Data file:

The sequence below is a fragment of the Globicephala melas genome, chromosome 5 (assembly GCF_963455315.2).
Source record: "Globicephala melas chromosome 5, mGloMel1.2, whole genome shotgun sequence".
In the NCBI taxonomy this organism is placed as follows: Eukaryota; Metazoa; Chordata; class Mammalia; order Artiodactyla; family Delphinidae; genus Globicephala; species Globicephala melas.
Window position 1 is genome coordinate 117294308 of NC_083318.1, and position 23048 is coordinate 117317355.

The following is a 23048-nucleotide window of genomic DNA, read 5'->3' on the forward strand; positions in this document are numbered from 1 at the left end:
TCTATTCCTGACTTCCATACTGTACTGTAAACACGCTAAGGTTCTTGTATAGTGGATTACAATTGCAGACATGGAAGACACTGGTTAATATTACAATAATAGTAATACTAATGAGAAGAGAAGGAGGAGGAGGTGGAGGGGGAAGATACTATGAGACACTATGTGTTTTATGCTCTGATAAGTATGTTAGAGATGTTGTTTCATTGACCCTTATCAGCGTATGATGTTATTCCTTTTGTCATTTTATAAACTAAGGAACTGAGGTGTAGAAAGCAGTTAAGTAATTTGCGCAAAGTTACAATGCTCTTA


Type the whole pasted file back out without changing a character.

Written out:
The sequence below is a fragment of the Globicephala melas genome, chromosome 5 (assembly GCF_963455315.2).
Source record: "Globicephala melas chromosome 5, mGloMel1.2, whole genome shotgun sequence".
In the NCBI taxonomy this organism is placed as follows: Eukaryota; Metazoa; Chordata; class Mammalia; order Artiodactyla; family Delphinidae; genus Globicephala; species Globicephala melas.
Window position 1 is genome coordinate 117294308 of NC_083318.1, and position 23048 is coordinate 117317355.

The following is a 23048-nucleotide window of genomic DNA, read 5'->3' on the forward strand; positions in this document are numbered from 1 at the left end:
TCTATTCCTGACTTCCATACTGTACTGTAAACACGCTAAGGTTCTTGTATAGTGGATTACAATTGCAGACATGGAAGACACTGGTTAATATTACAATAATAGTAATACTAATGAGAAGAGAAGGAGGAGGAGGTGGAGGGGGAAGATACTATGAGACACTATGTGTTTTATGCTCTGATAAGTATGTTAGAGATGTTGTTTCATTGACCCTTATCAGCGTATGATGTTATTCCTTTTGTCATTTTATAAACTAAGGAACTGAGGTGTAGAAAGCAGTTAAGTAATTTGCGCAAAGTTACAATGCTCTTA